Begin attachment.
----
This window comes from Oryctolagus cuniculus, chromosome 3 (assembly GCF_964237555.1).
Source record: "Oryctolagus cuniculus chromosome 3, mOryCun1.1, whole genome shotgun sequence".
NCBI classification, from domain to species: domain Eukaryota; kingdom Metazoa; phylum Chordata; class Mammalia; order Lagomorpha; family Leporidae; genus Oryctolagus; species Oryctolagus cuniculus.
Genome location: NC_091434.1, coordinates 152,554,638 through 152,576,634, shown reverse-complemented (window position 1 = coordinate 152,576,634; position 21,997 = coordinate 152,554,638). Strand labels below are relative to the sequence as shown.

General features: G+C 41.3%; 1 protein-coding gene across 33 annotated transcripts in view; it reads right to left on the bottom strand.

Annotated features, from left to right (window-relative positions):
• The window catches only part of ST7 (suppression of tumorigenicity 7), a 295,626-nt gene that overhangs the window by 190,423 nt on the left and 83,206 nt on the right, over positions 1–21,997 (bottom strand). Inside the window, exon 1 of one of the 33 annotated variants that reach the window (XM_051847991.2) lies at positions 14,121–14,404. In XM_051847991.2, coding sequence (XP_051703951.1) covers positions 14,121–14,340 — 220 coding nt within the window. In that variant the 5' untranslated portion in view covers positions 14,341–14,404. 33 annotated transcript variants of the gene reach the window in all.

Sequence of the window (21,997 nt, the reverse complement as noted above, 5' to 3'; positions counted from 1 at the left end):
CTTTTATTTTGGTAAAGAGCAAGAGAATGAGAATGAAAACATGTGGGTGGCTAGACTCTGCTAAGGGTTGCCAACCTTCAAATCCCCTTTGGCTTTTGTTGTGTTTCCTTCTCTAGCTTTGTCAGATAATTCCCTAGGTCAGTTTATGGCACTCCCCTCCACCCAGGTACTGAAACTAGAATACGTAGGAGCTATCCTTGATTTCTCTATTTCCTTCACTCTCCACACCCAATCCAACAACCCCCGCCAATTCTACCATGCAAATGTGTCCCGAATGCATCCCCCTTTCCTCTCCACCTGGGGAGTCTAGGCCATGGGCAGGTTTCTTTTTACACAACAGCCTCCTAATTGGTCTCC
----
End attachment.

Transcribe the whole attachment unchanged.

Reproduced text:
This window comes from Oryctolagus cuniculus, chromosome 3 (assembly GCF_964237555.1).
Source record: "Oryctolagus cuniculus chromosome 3, mOryCun1.1, whole genome shotgun sequence".
NCBI classification, from domain to species: domain Eukaryota; kingdom Metazoa; phylum Chordata; class Mammalia; order Lagomorpha; family Leporidae; genus Oryctolagus; species Oryctolagus cuniculus.
Genome location: NC_091434.1, coordinates 152,554,638 through 152,576,634, shown reverse-complemented (window position 1 = coordinate 152,576,634; position 21,997 = coordinate 152,554,638). Strand labels below are relative to the sequence as shown.

General features: G+C 41.3%; 1 protein-coding gene across 33 annotated transcripts in view; it reads right to left on the bottom strand.

Annotated features, from left to right (window-relative positions):
• The window catches only part of ST7 (suppression of tumorigenicity 7), a 295,626-nt gene that overhangs the window by 190,423 nt on the left and 83,206 nt on the right, over positions 1–21,997 (bottom strand). Inside the window, exon 1 of one of the 33 annotated variants that reach the window (XM_051847991.2) lies at positions 14,121–14,404. In XM_051847991.2, coding sequence (XP_051703951.1) covers positions 14,121–14,340 — 220 coding nt within the window. In that variant the 5' untranslated portion in view covers positions 14,341–14,404. 33 annotated transcript variants of the gene reach the window in all.

Sequence of the window (21,997 nt, the reverse complement as noted above, 5' to 3'; positions counted from 1 at the left end):
CTTTTATTTTGGTAAAGAGCAAGAGAATGAGAATGAAAACATGTGGGTGGCTAGACTCTGCTAAGGGTTGCCAACCTTCAAATCCCCTTTGGCTTTTGTTGTGTTTCCTTCTCTAGCTTTGTCAGATAATTCCCTAGGTCAGTTTATGGCACTCCCCTCCACCCAGGTACTGAAACTAGAATACGTAGGAGCTATCCTTGATTTCTCTATTTCCTTCACTCTCCACACCCAATCCAACAACCCCCGCCAATTCTACCATGCAAATGTGTCCCGAATGCATCCCCCTTTCCTCTCCACCTGGGGAGTCTAGGCCATGGGCAGGTTTCTTTTTACACAACAGCCTCCTAATTGGTCTCC